20 Questions for Bill Killers

1. Over the medium term, how many other opportunities will exist to provide in excess of $100 billion per year in public subsidies to poor and sick people? 2. Would a bill that contained$50 billion in additional subsidies for people making less than 250% of poverty be acceptable?

3. Where is the evidence that the plan, as constructed, would substantially increase insurance industry profit margins, particularly when it is funded in part via a tax on insurers?

4. Why are some of the same people who are criticizing the bill’s lack of cost control also criticizing the inclusion of the excise tax, which is one of the few cost control mechanisms to have survived the process?

5. Why are some of the same people who are criticizing the bill’s lack of cost control also criticizing the inclusion of the individual mandate, which is key to controlling premiums in the individual market?

6. Would concerns about the political downside to the individual mandate in fact substantially be altered if a public plan were included among the choices? Might not the Republican talking point become: “forcing you to buy government-run insurance?”

7. Roughly how many people would in fact meet ALL of the following criteria: (i) in the individual insurance market, and not eligible for Medicaid or Medicare; (ii) consider the insurance to be a bad deal, even after substantial government subsidies; (iii) are not knowingly gaming the system by waiting to buy insurance until they become sick; (iv) are not exempt from the individual mandate penalty because of low income status or other exemptions carved out by the bill?

8. How many years is it likely to be before Democrats again have (i) at least as many non-Blue Dog seats in the Congress as they do now, and (ii) a President in the White House who would not veto an ambitious health care bill?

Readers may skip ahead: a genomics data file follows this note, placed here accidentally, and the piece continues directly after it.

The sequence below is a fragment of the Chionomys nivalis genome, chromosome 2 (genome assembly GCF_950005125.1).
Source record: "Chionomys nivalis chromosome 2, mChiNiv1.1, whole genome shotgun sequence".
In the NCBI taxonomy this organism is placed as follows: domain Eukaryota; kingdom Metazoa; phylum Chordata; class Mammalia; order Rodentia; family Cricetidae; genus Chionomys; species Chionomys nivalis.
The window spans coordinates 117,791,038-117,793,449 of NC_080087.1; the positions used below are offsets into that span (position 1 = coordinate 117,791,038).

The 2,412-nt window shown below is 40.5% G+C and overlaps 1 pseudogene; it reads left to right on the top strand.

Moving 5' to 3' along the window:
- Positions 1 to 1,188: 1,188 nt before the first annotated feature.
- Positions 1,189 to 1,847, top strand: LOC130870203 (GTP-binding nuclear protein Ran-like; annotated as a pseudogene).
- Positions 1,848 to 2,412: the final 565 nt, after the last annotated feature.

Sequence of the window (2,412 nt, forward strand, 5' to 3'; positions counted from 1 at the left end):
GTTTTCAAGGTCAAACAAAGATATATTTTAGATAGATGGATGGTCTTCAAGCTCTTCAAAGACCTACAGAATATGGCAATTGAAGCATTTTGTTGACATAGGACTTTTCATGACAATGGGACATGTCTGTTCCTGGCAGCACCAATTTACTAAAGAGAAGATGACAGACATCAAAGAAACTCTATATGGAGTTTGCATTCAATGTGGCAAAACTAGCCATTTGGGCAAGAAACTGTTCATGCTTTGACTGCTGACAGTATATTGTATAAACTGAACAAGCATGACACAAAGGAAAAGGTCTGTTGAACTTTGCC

9. If the idea is to wait for a complete meltdown of the health care system, how likely is it that our country will respond to such a crisis in a rational fashion? How have we tended to respond to such crises in the past?

10. Where is the evidence that the public option is particularly important to base voters and/or swing voters (rather than activists), as compared with other aspects of health care reform?

11. Would base voters be less likely to turn out in 2010 if no health care plan is passed at all, rather than a reasonable plan without a public option?

12. What is the approximate likelihood that a plan passed through reconciliation would be better, on balance, from a policy perspective, than a bill passed through regular order but without a public option?

13. What is the likely extent of political fallout that might result from an attempt to use the reconciliation process?

14. How certain is it that a plan passed through reconciliation would in fact receive 51 votes (when some Democrats would might have objections to the use of the process)?

15. Are there any compromises or concessions not having to do with the provision of publicly-run health programs that could still be achieved through progressive pressure?

16. What are the chances that improvements can be made around the margins of the plan — possibly including a public option — between 2011 and the bill’s implementation in 2014?

17. What are the potential upsides and downsides to using the 2010 midterms as a referendum on the public option, with the goal of achieving a ‘mandate’ for a public option that could be inserted via reconciliation?

18. Was the public option ever an attainable near-term political goal?

19. How many of the arguments that you might be making against the bill would you still be making if a public option were included (but in fact have little to do with the public option)?

20. How many of the arguments that you might be making against the bill are being made out of anger, frustration, or a desire to ring Joe Lieberman by his scruffy, no-good, backstabbing neck?

Nate Silver is the founder and editor in chief of FiveThirtyEight.

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